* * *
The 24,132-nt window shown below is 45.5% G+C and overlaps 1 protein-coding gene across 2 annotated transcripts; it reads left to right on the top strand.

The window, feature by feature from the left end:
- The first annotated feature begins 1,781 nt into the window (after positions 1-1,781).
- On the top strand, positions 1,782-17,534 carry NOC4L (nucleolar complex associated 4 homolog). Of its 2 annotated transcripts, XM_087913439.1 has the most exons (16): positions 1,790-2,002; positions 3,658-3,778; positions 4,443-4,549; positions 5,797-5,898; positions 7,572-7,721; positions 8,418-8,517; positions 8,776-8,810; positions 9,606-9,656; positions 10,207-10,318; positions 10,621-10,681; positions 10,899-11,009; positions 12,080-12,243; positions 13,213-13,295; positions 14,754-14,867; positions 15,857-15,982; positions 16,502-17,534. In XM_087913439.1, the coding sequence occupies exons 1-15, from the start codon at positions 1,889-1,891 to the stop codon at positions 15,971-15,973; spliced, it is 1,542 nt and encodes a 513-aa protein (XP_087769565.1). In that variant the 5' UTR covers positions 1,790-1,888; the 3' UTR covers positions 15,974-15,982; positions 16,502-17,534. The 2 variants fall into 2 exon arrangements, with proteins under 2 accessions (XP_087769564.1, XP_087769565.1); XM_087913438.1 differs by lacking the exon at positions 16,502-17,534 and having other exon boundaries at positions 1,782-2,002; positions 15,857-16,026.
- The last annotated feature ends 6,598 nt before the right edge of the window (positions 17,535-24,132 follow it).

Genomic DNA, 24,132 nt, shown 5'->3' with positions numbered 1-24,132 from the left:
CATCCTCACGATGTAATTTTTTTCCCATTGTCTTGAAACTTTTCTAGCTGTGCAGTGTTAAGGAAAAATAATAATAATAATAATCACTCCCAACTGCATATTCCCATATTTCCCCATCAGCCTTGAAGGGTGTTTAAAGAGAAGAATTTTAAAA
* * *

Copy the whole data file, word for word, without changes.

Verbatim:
The 24,132-nt window shown below is 45.5% G+C and overlaps 1 protein-coding gene across 2 annotated transcripts; it reads left to right on the top strand.

The window, feature by feature from the left end:
- The first annotated feature begins 1,781 nt into the window (after positions 1-1,781).
- On the top strand, positions 1,782-17,534 carry NOC4L (nucleolar complex associated 4 homolog). Of its 2 annotated transcripts, XM_087913439.1 has the most exons (16): positions 1,790-2,002; positions 3,658-3,778; positions 4,443-4,549; positions 5,797-5,898; positions 7,572-7,721; positions 8,418-8,517; positions 8,776-8,810; positions 9,606-9,656; positions 10,207-10,318; positions 10,621-10,681; positions 10,899-11,009; positions 12,080-12,243; positions 13,213-13,295; positions 14,754-14,867; positions 15,857-15,982; positions 16,502-17,534. In XM_087913439.1, the coding sequence occupies exons 1-15, from the start codon at positions 1,889-1,891 to the stop codon at positions 15,971-15,973; spliced, it is 1,542 nt and encodes a 513-aa protein (XP_087769565.1). In that variant the 5' UTR covers positions 1,790-1,888; the 3' UTR covers positions 15,974-15,982; positions 16,502-17,534. The 2 variants fall into 2 exon arrangements, with proteins under 2 accessions (XP_087769564.1, XP_087769565.1); XM_087913438.1 differs by lacking the exon at positions 16,502-17,534 and having other exon boundaries at positions 1,782-2,002; positions 15,857-16,026.
- The last annotated feature ends 6,598 nt before the right edge of the window (positions 17,535-24,132 follow it).

Genomic DNA, 24,132 nt, shown 5'->3' with positions numbered 1-24,132 from the left:
CATCCTCACGATGTAATTTTTTTCCCATTGTCTTGAAACTTTTCTAGCTGTGCAGTGTTAAGGAAAAATAATAATAATAATAATCACTCCCAACTGCATATTCCCATATTTCCCCATCAGCCTTGAAGGGTGTTTAAAGAGAAGAATTTTAAAA